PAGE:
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A Tale of Two Libraries

The will of Captain C Wistar Wallace, who died May 20, 1907, left $15,000 to the City of Fredericksburg for the purpose of establishing a public library (See November 1985 Times Magazine.) The will stipulated how the money was to be used and provided for certain conditions to be met.

Wistar

 

At a Council meeting on July 18, 1907, the bequest of Captain Wallace was accepted. The Mayor appointed the following citizens to serve as the first Trustees: St. George Fitzhugh, S. J. Quinn, A. T. Embrey, J. W. Roseboro, James Knox, E. D. Cole, A. P. Rowe, B. P. Willis and James Lowery.

The minutes of the Wallace Library Trustees have been preserved. At the first meeting on March 19, 1908, St. George Fitzhugh was elected chairman and S. J. Quinn was elected secretary.

Its first order of business was the new library building authorized by Council and the General Assembly to be located on the Courthouse lot (on the corner of Princess Anne and George Streets) in such a way so not to obstruct the view of the Courthouse building. The Trustees voted that the plan of Mr. George Wroten, architect and contractor, be accepted at the cost of $5,000 and this recommendation was sent to Council. The only change made to the original plan was that the library building by wired for electricity.

The trustees did not meet again until a year later on March 8, 1909, when the chairman announced that the library building was completed, equipped, paid for and insured. Two new trustees were announced: W. A. Lane and Colonel E. D. Cole who replaced J. W. Roseboro.

Wallace Captain Wallace's will stipulated that no more than $5,000 was to be used for a building and the rest of the money was to be used to purchase books. The will stated that the books were to be selected by a board to be chosen by the presidents of the University of Virginia, Washington & Lee University, Richmond College and Randolph-Macon College. The trustees directed that a letter be written to the college presidents asking that $5,000 be used to purchase books initially and the remaining $5,000 be invested for book purchases at a later date.

At the May 19, 1909 meeting, the chairman, Mr. Fitzhugh, notified the trustees that the presidents of the universities and colleges had replied to the letter and had appointed a book purchase committee consisting of Chairman, John S. Patton, Librarian of the University of Virginia; R. E. Blackwell of Randolph-Macon College; Dr. H. R. McIlwaine, State Librarian; and Professor J. A. Chandler of Richmond College.

The trustees discussed how to make use of the existing books owned by the Fredericksburg Library Association (maintained by a voluntary group of ladies) before any books were purchased. They respectfully recommended to the ladies of the Fredericksburg Library Association that they turn over to the Wallace Library their books, setting their "terms and conditions."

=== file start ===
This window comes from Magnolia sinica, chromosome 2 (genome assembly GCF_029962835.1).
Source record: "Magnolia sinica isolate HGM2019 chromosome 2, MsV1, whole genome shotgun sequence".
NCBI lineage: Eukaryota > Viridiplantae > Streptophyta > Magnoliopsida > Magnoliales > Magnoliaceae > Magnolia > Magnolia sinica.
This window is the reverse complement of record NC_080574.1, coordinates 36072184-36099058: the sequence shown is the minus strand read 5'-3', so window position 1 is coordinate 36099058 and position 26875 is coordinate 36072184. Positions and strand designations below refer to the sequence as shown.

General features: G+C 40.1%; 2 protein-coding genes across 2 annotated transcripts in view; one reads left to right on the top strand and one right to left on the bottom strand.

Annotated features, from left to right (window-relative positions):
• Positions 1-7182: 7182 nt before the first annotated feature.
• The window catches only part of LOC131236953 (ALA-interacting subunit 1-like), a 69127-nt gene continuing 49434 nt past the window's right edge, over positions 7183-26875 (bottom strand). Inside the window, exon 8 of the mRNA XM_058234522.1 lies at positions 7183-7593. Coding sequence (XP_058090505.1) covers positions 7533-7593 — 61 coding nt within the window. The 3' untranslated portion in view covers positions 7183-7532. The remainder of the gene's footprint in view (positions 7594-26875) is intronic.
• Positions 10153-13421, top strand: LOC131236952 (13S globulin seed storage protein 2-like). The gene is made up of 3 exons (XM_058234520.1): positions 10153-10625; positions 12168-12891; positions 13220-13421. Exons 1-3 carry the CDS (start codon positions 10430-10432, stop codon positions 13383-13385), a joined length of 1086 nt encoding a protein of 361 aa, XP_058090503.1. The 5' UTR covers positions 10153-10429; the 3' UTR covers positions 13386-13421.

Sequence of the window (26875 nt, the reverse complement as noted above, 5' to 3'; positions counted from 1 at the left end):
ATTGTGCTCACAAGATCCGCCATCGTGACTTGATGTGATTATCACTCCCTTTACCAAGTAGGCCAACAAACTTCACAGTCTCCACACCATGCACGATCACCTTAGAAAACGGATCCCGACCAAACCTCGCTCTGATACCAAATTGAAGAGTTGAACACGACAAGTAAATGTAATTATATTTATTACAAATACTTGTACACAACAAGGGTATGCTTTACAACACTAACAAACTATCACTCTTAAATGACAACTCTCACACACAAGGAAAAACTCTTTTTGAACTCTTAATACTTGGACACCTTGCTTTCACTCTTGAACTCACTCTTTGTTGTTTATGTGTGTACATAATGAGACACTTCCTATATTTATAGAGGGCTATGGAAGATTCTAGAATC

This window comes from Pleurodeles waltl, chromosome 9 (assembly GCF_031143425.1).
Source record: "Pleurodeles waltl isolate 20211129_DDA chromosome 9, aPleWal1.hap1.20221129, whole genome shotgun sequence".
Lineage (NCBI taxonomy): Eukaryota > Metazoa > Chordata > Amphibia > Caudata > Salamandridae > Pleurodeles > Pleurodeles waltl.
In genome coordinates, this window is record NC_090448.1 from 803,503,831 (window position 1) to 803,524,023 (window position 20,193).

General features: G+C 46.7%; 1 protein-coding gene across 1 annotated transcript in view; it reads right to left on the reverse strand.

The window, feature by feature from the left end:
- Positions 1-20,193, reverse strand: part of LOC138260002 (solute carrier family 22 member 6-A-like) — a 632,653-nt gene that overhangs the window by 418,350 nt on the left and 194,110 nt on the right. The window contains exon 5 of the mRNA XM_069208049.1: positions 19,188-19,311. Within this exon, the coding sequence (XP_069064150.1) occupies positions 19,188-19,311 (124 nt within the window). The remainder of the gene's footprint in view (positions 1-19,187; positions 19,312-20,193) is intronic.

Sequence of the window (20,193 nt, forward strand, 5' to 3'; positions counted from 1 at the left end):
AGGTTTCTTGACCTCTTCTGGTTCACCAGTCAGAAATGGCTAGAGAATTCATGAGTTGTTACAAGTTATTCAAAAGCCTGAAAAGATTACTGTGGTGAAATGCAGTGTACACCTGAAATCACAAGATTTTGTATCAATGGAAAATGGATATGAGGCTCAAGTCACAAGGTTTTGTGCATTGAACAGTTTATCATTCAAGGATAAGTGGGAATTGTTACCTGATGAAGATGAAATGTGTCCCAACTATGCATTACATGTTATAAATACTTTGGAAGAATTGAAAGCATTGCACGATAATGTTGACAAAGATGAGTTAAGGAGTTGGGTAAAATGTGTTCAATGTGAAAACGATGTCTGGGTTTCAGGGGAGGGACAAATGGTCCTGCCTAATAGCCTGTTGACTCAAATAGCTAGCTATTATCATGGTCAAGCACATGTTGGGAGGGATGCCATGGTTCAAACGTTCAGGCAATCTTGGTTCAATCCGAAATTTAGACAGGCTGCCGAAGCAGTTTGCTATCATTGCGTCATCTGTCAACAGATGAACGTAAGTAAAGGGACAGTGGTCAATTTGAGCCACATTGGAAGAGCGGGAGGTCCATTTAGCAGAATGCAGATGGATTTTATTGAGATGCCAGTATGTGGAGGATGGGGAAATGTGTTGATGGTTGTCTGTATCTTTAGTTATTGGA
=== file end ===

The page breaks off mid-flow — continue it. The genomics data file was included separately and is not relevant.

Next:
A reply from the ladies was read at the next meeting of the trustees a month later. Miss Vivian Conway as chairman of the executive committee wrote that the Fredericksburg Library Association had been in existence for fourteen years and was not interested in consolidation with the Wallace Library.

The gentlemen of the Wallace Library were upset and wrote a letter to the ladies of the Fredericksburg Library, with a copy being sent to the two local newspapers. The trustees explained that they had no desire to consolidate and that the use of their books was to be on terms satisfactory to the ladies. It was pointed out the refusal to lend the thousands of books in the association's library would necessitate the Wallace Library's buying duplicate books, and the two libraries would be located within thirty yards of each other. (The Fredericksburg Library had a room in the Courthouse.) The trustees said refusal to lend the books "is most deplorable and most detrimental to the best interests of the City."

Receiving no reply to their letter, the trustees decided to proceed with their work. The book selection committee submitted its list at the April 5, 1910 meeting of the Wallace Library Board. Among suggested titles were the works of Southern writers Thomas Nelson Page, Mary Johnston, Ellen Glasgow, Joel Chandler Harris and Frances Hopkinson Smith. The list also included the fields of invention and experiment, philosophy, religion, psychology, fine arts and letters. A juvenile list was provided by the State Library. The 2,000 new books were purchased from Mr. J. Willard Adams, local book merchant, for $2,200.02.

A private library containing 1,500 to 2,000 volumes belonging to Mr. Charles B. Holladay of Wilmington, Delaware was purchased for $600. The board accepted ten bound volumes of the Fredericksburg Ledger 1865-1875, donated by Mrs. Virginia Bradshaw, and 400 magazines donated by Mrs. William Anderson. (We have found no record as to the eventual fate of the books of the ladies' Fredericksburg Library.)

The library was to be opened every Monday, Wednesday and Saturday from 3 p.m. to 6 p.m. and every Thursday from 3 p. m. to 6 p.m. and from 7 p. m. to 10 p. m. A salary for the librarian was set at $300 per year.

Miss Sally Gravatt was elected librarian over six other applicants for the job. Miss Gravatt was the daughter of Fredericksburg coach maker George Gravatt, whose brick house years later was relocated from Princess Anne Street to Charlotte Street behind the Chimneys restaurant, in order to make way for the new post office. Miss Gravatt held the position of librarian for thirty-seven years until her death on July 20, 1946, at age 86. Finally, the Wallace Library Board reported the cataloguing of books completed and the new library opened on Monday, December 5, 1910.

Find out about the beginnings of the Central Rappahannock Regional Library and the services currently offered by the library system.